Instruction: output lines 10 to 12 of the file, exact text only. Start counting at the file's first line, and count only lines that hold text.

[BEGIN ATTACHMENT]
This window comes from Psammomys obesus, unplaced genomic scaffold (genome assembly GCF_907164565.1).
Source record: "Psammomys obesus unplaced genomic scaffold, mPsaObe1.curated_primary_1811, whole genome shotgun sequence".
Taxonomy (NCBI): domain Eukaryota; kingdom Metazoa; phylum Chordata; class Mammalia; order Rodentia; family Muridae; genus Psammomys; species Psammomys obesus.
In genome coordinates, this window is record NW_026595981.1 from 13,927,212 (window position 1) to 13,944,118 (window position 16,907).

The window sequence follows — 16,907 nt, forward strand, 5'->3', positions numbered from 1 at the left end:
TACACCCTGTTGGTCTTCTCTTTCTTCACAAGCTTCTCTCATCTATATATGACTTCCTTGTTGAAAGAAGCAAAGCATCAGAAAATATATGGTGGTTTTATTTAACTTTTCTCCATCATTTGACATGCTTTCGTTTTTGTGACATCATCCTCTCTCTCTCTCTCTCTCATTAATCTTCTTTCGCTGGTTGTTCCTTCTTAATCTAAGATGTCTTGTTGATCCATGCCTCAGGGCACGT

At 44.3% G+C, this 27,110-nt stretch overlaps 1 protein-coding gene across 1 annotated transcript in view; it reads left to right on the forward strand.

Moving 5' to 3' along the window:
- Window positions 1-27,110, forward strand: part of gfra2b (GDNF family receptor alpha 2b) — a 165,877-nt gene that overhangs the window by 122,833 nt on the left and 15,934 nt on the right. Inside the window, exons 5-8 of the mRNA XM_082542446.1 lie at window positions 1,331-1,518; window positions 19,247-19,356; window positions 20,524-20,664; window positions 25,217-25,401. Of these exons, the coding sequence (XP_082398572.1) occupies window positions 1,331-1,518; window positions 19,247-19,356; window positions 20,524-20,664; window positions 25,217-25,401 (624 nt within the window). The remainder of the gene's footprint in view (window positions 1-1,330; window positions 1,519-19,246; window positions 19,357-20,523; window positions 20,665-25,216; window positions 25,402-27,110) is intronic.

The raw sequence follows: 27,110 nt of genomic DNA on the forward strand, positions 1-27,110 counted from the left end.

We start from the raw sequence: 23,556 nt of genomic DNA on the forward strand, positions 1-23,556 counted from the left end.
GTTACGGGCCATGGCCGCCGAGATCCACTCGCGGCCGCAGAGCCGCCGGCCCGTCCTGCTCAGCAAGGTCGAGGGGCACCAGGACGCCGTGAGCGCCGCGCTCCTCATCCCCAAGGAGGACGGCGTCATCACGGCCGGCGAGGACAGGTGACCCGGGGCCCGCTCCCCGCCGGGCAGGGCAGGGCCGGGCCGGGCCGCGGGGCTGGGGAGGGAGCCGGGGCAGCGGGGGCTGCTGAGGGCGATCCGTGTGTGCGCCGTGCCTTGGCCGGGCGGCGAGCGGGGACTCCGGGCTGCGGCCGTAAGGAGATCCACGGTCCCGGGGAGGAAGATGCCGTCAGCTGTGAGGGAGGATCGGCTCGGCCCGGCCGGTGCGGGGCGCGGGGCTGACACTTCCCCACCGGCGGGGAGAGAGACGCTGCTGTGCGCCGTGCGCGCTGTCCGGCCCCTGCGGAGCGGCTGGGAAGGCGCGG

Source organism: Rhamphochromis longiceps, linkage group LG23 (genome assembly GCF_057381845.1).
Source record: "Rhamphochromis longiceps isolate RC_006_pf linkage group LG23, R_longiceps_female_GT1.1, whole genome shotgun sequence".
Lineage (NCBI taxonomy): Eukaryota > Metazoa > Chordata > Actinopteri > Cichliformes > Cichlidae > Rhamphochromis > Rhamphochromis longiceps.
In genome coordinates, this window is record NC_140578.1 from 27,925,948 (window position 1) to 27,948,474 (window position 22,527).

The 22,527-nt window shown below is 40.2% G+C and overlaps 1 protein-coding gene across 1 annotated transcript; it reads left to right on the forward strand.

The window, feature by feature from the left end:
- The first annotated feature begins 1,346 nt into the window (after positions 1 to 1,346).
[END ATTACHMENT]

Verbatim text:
The raw sequence follows: 27,110 nt of genomic DNA on the forward strand, positions 1-27,110 counted from the left end.

We start from the raw sequence: 23,556 nt of genomic DNA on the forward strand, positions 1-23,556 counted from the left end.
GTTACGGGCCATGGCCGCCGAGATCCACTCGCGGCCGCAGAGCCGCCGGCCCGTCCTGCTCAGCAAGGTCGAGGGGCACCAGGACGCCGTGAGCGCCGCGCTCCTCATCCCCAAGGAGGACGGCGTCATCACGGCCGGCGAGGACAGGTGACCCGGGGCCCGCTCCCCGCCGGGCAGGGCAGGGCCGGGCCGGGCCGCGGGGCTGGGGAGGGAGCCGGGGCAGCGGGGGCTGCTGAGGGCGATCCGTGTGTGCGCCGTGCCTTGGCCGGGCGGCGAGCGGGGACTCCGGGCTGCGGCCGTAAGGAGATCCACGGTCCCGGGGAGGAAGATGCCGTCAGCTGTGAGGGAGGATCGGCTCGGCCCGGCCGGTGCGGGGCGCGGGGCTGACACTTCCCCACCGGCGGGGAGAGAGACGCTGCTGTGCGCCGTGCGCGCTGTCCGGCCCCTGCGGAGCGGCTGGGAAGGCGCGG